Living in an energy-efficient home does not just save money on utility bills. A well-insulated, weather-tight house holds heat longer than one that’s poorly insulated and drafty. It will also stay cooler during a heat wave, even without air conditioning, so it can reduce the risk of heat-related illness. Ryan Colker, executive director of the Alliance for National and Community Resiliencesays that, if you lose power during a winter storm, the energy efficiency investments that you’ve made can help keep you in your home. He notes that, as damaging storms, heat waves, and other extreme weather events grow more common, prioritizing energy efficiency can help communities keep their people safe.

Builders can create resilient homes that stand up to wind, rain, and snow and then maintain occupant comfort for as many as 7 days without power — even in extreme hot or cold conditions. “It’s called passive survivability,” says Alex Wilson, president of the Resilient Design Institute in Brattleboro, Vermont. “It’s about building homes that remain habitable if they lose power.”

Home energy management that utilizes renewable energy resources to supply load demand can mitigate the effects of energy emergencies, so that homes with energy efficiency technologies can influence thermal resilience of buildings. Ultra-efficient homes combine state-of-the-art energy-efficient construction, appliances, and lighting with commercially available renewable energy systems, such as solar water heating and solar electricity. By taking advantage of local climate and site conditions, designers can often also incorporate passive solar heating and cooling and energy-efficient landscaping strategies. The intent is to reduce home energy use as cost-effectively as possible and then meet the reduced load with on-site renewable energy systems.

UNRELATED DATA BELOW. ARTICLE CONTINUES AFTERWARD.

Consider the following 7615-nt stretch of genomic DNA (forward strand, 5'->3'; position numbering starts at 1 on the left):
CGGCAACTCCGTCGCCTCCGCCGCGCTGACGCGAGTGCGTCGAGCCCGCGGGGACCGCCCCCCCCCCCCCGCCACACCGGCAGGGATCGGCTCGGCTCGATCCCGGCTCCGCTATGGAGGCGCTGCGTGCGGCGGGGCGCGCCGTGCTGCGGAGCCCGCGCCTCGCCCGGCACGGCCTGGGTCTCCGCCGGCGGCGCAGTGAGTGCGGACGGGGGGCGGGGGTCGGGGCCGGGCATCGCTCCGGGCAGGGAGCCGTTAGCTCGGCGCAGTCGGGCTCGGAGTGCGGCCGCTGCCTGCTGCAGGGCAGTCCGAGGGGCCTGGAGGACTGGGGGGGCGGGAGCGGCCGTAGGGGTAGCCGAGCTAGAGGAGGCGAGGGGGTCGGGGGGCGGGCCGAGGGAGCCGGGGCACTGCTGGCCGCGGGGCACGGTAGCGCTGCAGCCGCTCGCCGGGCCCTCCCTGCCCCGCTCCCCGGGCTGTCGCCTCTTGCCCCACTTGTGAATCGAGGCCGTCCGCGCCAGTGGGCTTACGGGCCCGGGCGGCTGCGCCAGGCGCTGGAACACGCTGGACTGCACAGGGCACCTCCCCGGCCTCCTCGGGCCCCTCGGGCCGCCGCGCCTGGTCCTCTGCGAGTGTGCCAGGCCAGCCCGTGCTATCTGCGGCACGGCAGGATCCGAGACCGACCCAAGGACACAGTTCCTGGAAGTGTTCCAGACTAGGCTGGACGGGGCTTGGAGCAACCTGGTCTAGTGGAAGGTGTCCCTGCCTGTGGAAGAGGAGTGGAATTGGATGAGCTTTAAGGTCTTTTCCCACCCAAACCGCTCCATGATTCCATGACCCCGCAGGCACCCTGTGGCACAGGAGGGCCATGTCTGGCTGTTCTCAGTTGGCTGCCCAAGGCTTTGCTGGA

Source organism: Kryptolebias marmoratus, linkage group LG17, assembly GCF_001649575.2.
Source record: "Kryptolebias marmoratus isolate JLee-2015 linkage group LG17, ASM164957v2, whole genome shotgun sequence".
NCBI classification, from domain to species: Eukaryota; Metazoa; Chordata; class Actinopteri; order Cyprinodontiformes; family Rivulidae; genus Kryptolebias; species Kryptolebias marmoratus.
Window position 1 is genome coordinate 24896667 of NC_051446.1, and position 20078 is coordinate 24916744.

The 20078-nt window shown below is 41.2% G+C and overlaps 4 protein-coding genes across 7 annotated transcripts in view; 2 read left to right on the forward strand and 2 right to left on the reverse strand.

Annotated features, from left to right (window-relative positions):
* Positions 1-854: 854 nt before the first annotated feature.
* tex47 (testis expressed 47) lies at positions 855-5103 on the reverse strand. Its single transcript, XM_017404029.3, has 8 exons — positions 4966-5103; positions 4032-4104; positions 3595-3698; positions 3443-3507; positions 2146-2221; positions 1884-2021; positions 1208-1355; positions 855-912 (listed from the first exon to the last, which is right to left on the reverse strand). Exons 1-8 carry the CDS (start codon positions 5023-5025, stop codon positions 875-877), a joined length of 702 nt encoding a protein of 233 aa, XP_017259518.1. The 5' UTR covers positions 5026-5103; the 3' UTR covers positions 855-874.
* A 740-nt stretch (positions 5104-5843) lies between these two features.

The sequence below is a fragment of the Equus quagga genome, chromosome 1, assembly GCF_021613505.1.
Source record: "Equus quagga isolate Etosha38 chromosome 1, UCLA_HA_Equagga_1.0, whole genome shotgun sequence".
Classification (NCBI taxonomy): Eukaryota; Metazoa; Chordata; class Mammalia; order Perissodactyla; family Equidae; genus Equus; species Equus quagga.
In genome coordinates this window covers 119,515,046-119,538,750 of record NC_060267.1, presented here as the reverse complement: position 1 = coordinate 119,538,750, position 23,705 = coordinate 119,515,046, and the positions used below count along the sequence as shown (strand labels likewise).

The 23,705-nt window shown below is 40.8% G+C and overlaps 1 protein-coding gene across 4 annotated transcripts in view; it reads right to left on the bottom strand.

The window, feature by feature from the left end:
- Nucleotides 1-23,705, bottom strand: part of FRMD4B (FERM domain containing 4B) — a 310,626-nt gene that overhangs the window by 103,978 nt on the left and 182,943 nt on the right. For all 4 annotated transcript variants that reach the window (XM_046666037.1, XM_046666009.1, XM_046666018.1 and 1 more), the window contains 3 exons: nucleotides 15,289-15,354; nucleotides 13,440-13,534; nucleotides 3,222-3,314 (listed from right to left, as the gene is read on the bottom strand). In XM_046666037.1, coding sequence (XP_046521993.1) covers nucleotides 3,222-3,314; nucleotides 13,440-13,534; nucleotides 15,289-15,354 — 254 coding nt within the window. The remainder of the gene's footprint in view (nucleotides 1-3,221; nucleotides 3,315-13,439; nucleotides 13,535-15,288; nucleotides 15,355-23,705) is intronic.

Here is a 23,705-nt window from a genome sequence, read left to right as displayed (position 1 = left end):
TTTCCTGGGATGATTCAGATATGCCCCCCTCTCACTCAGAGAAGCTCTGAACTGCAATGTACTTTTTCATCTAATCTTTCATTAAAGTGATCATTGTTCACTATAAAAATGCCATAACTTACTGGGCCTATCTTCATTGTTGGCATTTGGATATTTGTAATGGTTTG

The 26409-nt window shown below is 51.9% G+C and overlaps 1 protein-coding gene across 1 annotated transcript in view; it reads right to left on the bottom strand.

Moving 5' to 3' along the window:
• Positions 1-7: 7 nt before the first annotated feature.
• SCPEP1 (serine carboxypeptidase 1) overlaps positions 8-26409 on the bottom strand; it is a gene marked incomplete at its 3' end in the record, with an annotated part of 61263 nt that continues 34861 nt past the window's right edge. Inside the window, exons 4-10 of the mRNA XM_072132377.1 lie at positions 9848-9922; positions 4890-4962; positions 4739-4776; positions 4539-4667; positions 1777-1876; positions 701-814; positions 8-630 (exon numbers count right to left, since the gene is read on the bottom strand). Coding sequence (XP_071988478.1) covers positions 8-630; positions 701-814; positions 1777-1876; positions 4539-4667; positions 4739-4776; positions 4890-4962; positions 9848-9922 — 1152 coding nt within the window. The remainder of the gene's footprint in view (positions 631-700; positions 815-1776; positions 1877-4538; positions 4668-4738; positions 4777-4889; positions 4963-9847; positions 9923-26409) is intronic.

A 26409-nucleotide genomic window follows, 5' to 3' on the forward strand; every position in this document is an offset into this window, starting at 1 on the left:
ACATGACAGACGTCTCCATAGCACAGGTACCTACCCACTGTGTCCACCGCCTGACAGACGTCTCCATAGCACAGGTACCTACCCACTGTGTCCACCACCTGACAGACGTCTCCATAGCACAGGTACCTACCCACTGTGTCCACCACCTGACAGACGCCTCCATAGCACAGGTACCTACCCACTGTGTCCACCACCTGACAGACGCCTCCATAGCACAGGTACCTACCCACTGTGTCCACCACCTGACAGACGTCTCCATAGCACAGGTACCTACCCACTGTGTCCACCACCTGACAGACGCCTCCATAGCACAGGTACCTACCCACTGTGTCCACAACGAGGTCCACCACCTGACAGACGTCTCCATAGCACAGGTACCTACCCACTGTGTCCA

For example, the US Office of Energy Efficiency & Renewable Energy suggests that, just as wearing light-colored clothing can help keep you cool on a sunny day, cool roof material that is designed to reflect more sunlight and absorb less heat than a standard roof. Cool roofs can be made of a highly reflective type of paint, a sheet covering, or highly reflective tiles or shingles. Standard or dark roofs can reach temperatures of 150°F or more in the summer sun. A cool roof under the same conditions could stay more than 50°F cooler and save energy and money by using less air conditioning.